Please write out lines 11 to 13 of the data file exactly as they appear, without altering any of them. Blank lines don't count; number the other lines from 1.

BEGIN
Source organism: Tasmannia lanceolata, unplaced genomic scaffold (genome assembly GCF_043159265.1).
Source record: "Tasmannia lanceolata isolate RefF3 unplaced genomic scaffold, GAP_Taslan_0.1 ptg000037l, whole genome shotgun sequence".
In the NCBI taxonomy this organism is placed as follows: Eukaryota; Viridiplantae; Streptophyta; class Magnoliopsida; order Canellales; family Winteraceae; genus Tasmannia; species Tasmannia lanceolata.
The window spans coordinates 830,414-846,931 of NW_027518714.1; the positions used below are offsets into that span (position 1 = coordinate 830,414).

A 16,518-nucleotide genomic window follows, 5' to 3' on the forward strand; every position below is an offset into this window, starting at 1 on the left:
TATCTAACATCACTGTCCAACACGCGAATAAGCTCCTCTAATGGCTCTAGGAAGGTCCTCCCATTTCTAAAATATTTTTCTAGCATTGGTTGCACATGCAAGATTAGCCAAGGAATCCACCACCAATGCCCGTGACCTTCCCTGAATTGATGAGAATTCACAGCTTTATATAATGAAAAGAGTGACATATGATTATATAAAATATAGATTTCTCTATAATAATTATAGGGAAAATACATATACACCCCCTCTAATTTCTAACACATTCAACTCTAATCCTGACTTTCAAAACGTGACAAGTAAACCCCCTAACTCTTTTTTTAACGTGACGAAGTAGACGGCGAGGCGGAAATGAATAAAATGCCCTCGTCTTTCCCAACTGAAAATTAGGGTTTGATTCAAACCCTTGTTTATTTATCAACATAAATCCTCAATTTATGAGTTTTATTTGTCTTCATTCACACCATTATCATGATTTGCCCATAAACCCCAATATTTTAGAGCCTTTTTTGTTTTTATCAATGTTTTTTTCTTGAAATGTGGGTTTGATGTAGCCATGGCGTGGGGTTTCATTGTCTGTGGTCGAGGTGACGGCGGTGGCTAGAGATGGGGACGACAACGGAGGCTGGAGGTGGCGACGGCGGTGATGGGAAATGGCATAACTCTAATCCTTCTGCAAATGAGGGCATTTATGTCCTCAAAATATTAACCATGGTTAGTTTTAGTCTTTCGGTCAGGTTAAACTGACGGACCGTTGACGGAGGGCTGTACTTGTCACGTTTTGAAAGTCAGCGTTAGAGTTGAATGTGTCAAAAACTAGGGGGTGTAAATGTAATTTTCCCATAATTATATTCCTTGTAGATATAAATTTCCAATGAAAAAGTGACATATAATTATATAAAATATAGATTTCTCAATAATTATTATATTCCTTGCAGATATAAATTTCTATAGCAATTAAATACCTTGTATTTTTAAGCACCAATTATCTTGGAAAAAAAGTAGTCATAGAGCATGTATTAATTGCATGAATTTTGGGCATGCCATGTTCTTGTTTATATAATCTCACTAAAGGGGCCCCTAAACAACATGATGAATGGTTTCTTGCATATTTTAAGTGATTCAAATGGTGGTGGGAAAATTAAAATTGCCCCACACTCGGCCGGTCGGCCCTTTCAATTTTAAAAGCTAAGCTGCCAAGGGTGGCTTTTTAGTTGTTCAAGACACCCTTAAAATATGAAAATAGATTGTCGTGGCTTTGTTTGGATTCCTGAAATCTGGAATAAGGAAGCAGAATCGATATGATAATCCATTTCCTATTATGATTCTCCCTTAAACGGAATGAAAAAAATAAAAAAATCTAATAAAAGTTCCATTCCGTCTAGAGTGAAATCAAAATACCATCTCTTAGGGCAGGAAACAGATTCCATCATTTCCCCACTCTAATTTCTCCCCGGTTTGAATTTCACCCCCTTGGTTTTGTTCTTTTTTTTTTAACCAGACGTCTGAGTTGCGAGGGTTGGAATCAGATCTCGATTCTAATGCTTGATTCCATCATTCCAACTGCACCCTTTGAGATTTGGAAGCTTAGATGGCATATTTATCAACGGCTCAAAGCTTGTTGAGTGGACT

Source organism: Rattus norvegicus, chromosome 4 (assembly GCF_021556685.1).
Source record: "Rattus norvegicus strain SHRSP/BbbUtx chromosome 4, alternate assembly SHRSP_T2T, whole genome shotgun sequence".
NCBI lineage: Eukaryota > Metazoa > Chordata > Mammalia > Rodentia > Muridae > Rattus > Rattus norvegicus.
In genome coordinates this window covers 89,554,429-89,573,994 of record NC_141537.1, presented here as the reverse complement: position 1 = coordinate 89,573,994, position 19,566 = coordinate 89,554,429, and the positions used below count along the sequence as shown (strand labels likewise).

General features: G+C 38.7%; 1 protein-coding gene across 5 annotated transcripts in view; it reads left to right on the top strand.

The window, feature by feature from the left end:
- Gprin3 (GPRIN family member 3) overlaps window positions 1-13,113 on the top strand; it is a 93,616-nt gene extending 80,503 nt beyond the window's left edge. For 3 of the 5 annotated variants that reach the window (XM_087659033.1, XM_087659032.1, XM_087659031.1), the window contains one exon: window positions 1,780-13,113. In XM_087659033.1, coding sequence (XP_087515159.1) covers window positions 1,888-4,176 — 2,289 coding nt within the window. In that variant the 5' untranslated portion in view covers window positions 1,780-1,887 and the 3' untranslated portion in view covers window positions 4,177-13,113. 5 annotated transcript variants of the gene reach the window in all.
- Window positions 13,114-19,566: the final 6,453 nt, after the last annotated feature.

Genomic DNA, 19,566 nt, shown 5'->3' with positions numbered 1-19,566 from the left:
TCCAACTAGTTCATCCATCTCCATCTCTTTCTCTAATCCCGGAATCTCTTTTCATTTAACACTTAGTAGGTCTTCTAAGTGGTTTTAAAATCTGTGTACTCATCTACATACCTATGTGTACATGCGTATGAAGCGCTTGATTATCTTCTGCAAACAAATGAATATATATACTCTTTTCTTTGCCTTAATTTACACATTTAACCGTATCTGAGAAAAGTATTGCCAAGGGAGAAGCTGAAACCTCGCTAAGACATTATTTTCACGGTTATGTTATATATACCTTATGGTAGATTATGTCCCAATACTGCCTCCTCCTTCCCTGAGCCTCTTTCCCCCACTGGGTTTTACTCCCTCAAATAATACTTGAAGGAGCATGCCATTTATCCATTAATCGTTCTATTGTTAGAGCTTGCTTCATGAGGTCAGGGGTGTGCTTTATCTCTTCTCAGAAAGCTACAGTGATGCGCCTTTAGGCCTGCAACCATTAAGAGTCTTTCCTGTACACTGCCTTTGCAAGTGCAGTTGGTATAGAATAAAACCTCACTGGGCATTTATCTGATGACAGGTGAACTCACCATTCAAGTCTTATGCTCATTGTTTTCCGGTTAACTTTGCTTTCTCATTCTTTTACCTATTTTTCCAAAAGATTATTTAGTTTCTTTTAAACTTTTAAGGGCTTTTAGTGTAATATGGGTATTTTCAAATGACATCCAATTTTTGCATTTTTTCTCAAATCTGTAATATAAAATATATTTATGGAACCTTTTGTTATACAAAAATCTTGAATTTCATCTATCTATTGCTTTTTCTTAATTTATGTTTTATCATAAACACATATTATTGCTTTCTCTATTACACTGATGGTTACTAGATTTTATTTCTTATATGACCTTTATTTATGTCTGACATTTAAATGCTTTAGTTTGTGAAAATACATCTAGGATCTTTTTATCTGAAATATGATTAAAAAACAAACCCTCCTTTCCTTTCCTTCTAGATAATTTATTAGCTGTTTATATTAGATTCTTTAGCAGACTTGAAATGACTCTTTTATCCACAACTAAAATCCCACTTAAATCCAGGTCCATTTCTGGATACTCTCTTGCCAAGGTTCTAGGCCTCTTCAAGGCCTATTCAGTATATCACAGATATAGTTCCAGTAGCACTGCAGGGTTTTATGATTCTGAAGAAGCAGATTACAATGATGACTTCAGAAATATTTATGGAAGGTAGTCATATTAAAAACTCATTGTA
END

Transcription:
General features: G+C 38.7%; 1 protein-coding gene across 5 annotated transcripts in view; it reads left to right on the top strand.

The window, feature by feature from the left end:
- Gprin3 (GPRIN family member 3) overlaps window positions 1-13,113 on the top strand; it is a 93,616-nt gene extending 80,503 nt beyond the window's left edge. For 3 of the 5 annotated variants that reach the window (XM_087659033.1, XM_087659032.1, XM_087659031.1), the window contains one exon: window positions 1,780-13,113. In XM_087659033.1, coding sequence (XP_087515159.1) covers window positions 1,888-4,176 — 2,289 coding nt within the window. In that variant the 5' untranslated portion in view covers window positions 1,780-1,887 and the 3' untranslated portion in view covers window positions 4,177-13,113. 5 annotated transcript variants of the gene reach the window in all.